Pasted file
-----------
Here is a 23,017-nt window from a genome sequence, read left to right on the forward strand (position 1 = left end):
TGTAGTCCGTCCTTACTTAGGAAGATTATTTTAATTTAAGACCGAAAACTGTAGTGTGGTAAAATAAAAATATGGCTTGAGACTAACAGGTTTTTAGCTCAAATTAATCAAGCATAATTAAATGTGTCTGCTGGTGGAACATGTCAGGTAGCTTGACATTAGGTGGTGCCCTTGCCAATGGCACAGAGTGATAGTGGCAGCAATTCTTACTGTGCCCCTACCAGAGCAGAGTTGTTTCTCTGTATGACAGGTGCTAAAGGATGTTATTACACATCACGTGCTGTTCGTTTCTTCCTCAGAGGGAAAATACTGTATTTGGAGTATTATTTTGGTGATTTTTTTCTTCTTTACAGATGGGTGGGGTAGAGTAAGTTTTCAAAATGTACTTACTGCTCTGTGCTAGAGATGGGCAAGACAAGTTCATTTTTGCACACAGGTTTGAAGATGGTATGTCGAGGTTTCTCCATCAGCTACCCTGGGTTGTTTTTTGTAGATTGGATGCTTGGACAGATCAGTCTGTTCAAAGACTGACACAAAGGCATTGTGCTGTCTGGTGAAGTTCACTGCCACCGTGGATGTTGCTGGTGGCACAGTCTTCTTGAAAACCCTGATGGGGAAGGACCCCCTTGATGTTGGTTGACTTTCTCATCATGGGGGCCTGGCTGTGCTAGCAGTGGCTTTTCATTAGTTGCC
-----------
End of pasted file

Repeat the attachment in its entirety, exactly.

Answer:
Here is a 23,017-nt window from a genome sequence, read left to right on the forward strand (position 1 = left end):
TGTAGTCCGTCCTTACTTAGGAAGATTATTTTAATTTAAGACCGAAAACTGTAGTGTGGTAAAATAAAAATATGGCTTGAGACTAACAGGTTTTTAGCTCAAATTAATCAAGCATAATTAAATGTGTCTGCTGGTGGAACATGTCAGGTAGCTTGACATTAGGTGGTGCCCTTGCCAATGGCACAGAGTGATAGTGGCAGCAATTCTTACTGTGCCCCTACCAGAGCAGAGTTGTTTCTCTGTATGACAGGTGCTAAAGGATGTTATTACACATCACGTGCTGTTCGTTTCTTCCTCAGAGGGAAAATACTGTATTTGGAGTATTATTTTGGTGATTTTTTTCTTCTTTACAGATGGGTGGGGTAGAGTAAGTTTTCAAAATGTACTTACTGCTCTGTGCTAGAGATGGGCAAGACAAGTTCATTTTTGCACACAGGTTTGAAGATGGTATGTCGAGGTTTCTCCATCAGCTACCCTGGGTTGTTTTTTGTAGATTGGATGCTTGGACAGATCAGTCTGTTCAAAGACTGACACAAAGGCATTGTGCTGTCTGGTGAAGTTCACTGCCACCGTGGATGTTGCTGGTGGCACAGTCTTCTTGAAAACCCTGATGGGGAAGGACCCCCTTGATGTTGGTTGACTTTCTCATCATGGGGGCCTGGCTGTGCTAGCAGTGGCTTTTCATTAGTTGCC